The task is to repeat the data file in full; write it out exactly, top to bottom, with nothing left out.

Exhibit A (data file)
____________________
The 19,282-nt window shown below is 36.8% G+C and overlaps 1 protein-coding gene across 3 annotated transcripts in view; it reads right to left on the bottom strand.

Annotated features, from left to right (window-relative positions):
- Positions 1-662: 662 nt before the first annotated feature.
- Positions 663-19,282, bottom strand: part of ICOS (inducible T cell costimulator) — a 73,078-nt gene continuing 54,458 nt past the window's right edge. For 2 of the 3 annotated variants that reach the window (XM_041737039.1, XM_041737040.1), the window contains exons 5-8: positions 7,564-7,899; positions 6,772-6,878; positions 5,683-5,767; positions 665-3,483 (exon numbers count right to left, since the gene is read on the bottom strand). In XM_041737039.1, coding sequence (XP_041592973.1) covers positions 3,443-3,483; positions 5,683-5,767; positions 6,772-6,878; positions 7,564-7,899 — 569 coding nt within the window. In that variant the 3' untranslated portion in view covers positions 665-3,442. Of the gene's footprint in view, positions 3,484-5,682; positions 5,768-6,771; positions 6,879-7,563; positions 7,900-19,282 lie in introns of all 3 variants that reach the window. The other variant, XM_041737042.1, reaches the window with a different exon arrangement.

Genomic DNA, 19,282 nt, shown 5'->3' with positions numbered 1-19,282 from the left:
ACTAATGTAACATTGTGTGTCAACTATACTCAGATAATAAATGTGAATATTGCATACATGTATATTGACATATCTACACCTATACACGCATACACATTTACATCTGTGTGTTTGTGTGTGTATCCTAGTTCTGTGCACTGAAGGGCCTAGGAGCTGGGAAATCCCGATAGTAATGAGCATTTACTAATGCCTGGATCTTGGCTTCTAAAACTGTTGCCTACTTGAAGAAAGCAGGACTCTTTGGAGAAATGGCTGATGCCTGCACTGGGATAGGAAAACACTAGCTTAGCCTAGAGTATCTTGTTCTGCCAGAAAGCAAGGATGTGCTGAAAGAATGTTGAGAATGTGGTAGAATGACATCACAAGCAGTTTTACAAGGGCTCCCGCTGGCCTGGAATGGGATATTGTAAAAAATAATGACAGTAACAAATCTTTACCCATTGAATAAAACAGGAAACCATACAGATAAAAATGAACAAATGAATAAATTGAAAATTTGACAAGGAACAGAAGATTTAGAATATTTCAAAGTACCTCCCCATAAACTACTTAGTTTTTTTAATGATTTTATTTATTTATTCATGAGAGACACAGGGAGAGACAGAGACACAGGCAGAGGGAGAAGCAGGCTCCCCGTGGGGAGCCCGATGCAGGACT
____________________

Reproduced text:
The 19,282-nt window shown below is 36.8% G+C and overlaps 1 protein-coding gene across 3 annotated transcripts in view; it reads right to left on the bottom strand.

Annotated features, from left to right (window-relative positions):
- Positions 1-662: 662 nt before the first annotated feature.
- Positions 663-19,282, bottom strand: part of ICOS (inducible T cell costimulator) — a 73,078-nt gene continuing 54,458 nt past the window's right edge. For 2 of the 3 annotated variants that reach the window (XM_041737039.1, XM_041737040.1), the window contains exons 5-8: positions 7,564-7,899; positions 6,772-6,878; positions 5,683-5,767; positions 665-3,483 (exon numbers count right to left, since the gene is read on the bottom strand). In XM_041737039.1, coding sequence (XP_041592973.1) covers positions 3,443-3,483; positions 5,683-5,767; positions 6,772-6,878; positions 7,564-7,899 — 569 coding nt within the window. In that variant the 3' untranslated portion in view covers positions 665-3,442. Of the gene's footprint in view, positions 3,484-5,682; positions 5,768-6,771; positions 6,879-7,563; positions 7,900-19,282 lie in introns of all 3 variants that reach the window. The other variant, XM_041737042.1, reaches the window with a different exon arrangement.

Genomic DNA, 19,282 nt, shown 5'->3' with positions numbered 1-19,282 from the left:
ACTAATGTAACATTGTGTGTCAACTATACTCAGATAATAAATGTGAATATTGCATACATGTATATTGACATATCTACACCTATACACGCATACACATTTACATCTGTGTGTTTGTGTGTGTATCCTAGTTCTGTGCACTGAAGGGCCTAGGAGCTGGGAAATCCCGATAGTAATGAGCATTTACTAATGCCTGGATCTTGGCTTCTAAAACTGTTGCCTACTTGAAGAAAGCAGGACTCTTTGGAGAAATGGCTGATGCCTGCACTGGGATAGGAAAACACTAGCTTAGCCTAGAGTATCTTGTTCTGCCAGAAAGCAAGGATGTGCTGAAAGAATGTTGAGAATGTGGTAGAATGACATCACAAGCAGTTTTACAAGGGCTCCCGCTGGCCTGGAATGGGATATTGTAAAAAATAATGACAGTAACAAATCTTTACCCATTGAATAAAACAGGAAACCATACAGATAAAAATGAACAAATGAATAAATTGAAAATTTGACAAGGAACAGAAGATTTAGAATATTTCAAAGTACCTCCCCATAAACTACTTAGTTTTTTTAATGATTTTATTTATTTATTCATGAGAGACACAGGGAGAGACAGAGACACAGGCAGAGGGAGAAGCAGGCTCCCCGTGGGGAGCCCGATGCAGGACT